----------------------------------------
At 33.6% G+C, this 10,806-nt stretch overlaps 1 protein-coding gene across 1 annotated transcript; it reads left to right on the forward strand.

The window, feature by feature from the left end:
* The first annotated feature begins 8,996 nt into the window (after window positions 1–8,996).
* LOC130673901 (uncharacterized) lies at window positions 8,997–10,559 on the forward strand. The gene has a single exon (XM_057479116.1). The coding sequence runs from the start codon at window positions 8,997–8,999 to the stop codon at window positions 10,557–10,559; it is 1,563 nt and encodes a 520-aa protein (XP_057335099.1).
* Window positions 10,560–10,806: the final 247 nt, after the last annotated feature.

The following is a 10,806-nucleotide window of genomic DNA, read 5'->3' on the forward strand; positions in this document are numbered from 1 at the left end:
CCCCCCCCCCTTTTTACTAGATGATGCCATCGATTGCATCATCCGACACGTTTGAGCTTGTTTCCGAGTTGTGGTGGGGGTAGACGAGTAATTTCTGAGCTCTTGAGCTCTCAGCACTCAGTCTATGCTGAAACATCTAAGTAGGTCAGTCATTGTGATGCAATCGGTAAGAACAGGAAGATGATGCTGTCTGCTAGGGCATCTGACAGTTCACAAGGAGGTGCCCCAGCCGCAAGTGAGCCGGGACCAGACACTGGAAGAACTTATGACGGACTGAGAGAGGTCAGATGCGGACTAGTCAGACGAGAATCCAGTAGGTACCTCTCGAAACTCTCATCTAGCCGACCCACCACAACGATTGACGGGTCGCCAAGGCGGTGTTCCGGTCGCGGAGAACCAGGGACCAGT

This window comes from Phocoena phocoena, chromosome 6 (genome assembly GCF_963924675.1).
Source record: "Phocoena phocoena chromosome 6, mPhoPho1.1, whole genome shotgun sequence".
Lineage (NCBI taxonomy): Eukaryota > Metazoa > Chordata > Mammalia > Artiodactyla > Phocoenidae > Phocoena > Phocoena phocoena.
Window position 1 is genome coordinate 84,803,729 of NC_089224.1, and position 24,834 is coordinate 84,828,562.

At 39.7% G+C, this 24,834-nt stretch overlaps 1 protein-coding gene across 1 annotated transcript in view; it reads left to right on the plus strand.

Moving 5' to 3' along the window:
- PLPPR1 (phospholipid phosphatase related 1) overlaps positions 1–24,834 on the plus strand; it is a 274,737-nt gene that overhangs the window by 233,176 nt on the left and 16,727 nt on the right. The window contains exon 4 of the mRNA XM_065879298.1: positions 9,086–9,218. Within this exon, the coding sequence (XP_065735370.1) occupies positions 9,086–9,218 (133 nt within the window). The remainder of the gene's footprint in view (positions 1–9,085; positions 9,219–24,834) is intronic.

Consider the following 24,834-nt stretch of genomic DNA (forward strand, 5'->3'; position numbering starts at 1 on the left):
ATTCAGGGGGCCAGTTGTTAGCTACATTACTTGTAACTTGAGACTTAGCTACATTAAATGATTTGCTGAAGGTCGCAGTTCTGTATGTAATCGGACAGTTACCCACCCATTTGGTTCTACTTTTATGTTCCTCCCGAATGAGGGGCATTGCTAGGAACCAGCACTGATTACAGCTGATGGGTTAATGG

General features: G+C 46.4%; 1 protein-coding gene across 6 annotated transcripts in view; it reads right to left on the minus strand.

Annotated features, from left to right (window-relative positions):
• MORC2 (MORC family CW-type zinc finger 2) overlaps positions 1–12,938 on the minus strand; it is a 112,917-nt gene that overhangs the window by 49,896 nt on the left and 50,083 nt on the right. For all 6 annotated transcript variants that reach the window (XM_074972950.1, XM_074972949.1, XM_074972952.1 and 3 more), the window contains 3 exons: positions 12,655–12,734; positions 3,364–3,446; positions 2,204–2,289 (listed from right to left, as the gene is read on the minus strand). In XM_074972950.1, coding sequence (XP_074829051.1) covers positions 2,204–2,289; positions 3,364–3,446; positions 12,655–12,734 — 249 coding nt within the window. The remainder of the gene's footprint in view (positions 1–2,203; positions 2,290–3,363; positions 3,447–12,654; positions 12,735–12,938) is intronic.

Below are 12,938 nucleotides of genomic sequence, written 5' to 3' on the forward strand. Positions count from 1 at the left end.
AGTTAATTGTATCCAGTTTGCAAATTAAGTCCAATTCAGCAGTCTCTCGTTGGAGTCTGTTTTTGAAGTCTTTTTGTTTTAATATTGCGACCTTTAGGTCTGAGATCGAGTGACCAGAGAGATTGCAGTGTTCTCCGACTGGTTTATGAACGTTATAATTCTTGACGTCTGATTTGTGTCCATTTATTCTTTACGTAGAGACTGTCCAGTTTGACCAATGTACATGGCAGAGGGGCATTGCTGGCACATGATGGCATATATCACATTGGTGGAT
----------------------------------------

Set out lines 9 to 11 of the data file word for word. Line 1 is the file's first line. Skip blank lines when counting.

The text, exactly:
Source record: "Phocoena phocoena chromosome 6, mPhoPho1.1, whole genome shotgun sequence".
Lineage (NCBI taxonomy): Eukaryota > Metazoa > Chordata > Mammalia > Artiodactyla > Phocoenidae > Phocoena > Phocoena phocoena.
Window position 1 is genome coordinate 84,803,729 of NC_089224.1, and position 24,834 is coordinate 84,828,562.